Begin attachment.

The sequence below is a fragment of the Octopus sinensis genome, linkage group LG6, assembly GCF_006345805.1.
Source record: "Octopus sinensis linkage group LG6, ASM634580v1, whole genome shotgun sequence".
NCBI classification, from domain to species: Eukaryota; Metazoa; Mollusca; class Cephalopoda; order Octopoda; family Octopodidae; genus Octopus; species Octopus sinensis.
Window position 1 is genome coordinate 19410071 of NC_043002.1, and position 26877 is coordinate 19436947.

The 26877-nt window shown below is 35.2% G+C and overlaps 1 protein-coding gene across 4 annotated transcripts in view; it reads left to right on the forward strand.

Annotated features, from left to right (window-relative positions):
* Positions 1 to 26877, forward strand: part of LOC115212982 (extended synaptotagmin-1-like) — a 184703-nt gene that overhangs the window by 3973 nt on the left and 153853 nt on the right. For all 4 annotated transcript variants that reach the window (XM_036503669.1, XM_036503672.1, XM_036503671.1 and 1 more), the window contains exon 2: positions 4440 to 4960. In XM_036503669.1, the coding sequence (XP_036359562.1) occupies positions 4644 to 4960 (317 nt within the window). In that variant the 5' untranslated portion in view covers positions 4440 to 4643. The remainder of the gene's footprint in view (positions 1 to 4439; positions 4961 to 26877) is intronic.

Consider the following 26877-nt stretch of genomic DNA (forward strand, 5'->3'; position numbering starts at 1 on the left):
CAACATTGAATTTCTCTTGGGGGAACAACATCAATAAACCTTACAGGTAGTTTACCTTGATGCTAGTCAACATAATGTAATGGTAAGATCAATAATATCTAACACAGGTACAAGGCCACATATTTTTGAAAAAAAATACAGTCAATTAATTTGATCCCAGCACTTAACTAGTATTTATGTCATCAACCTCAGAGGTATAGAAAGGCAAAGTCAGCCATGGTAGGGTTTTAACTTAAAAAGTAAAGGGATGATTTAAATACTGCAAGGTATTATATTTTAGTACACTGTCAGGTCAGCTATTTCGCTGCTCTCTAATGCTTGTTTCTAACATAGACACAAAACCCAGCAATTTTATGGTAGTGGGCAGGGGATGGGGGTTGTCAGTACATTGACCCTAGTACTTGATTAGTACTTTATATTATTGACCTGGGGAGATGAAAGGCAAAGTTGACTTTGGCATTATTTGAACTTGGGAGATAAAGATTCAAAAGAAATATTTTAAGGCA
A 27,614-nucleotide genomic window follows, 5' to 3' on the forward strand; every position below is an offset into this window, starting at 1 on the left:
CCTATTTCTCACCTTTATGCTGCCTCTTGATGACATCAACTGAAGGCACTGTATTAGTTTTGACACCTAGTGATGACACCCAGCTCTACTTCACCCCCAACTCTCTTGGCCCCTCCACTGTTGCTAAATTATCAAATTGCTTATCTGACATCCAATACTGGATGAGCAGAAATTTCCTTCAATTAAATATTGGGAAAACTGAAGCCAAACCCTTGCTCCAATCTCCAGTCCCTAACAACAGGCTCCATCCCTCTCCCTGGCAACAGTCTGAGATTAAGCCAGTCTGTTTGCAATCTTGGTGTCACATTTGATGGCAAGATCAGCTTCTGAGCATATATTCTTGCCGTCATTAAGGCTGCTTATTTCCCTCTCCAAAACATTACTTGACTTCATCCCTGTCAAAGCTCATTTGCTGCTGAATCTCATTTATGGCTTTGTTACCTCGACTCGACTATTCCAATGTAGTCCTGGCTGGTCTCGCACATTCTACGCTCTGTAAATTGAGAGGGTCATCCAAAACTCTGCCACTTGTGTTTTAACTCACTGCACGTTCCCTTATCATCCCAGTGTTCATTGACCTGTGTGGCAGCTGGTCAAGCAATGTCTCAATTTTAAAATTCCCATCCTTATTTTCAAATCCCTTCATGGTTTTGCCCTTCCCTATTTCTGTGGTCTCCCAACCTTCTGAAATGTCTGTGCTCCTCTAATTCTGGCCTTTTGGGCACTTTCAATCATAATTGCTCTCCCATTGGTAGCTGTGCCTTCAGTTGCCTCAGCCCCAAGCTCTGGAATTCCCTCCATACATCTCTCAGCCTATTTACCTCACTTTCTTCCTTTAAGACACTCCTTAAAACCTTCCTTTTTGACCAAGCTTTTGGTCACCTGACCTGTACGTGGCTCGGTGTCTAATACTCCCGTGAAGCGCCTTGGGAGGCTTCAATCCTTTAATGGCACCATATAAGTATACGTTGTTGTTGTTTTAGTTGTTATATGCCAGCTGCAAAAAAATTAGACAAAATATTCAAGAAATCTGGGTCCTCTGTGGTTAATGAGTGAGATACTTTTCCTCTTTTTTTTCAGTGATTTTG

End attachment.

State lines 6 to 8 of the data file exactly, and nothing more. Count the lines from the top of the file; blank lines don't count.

Annotated features, from left to right (window-relative positions):
* Positions 1 to 26877, forward strand: part of LOC115212982 (extended synaptotagmin-1-like) — a 184703-nt gene that overhangs the window by 3973 nt on the left and 153853 nt on the right. For all 4 annotated transcript variants that reach the window (XM_036503669.1, XM_036503672.1, XM_036503671.1 and 1 more), the window contains exon 2: positions 4440 to 4960. In XM_036503669.1, the coding sequence (XP_036359562.1) occupies positions 4644 to 4960 (317 nt within the window). In that variant the 5' untranslated portion in view covers positions 4440 to 4643. The remainder of the gene's footprint in view (positions 1 to 4439; positions 4961 to 26877) is intronic.

Consider the following 26877-nt stretch of genomic DNA (forward strand, 5'->3'; position numbering starts at 1 on the left):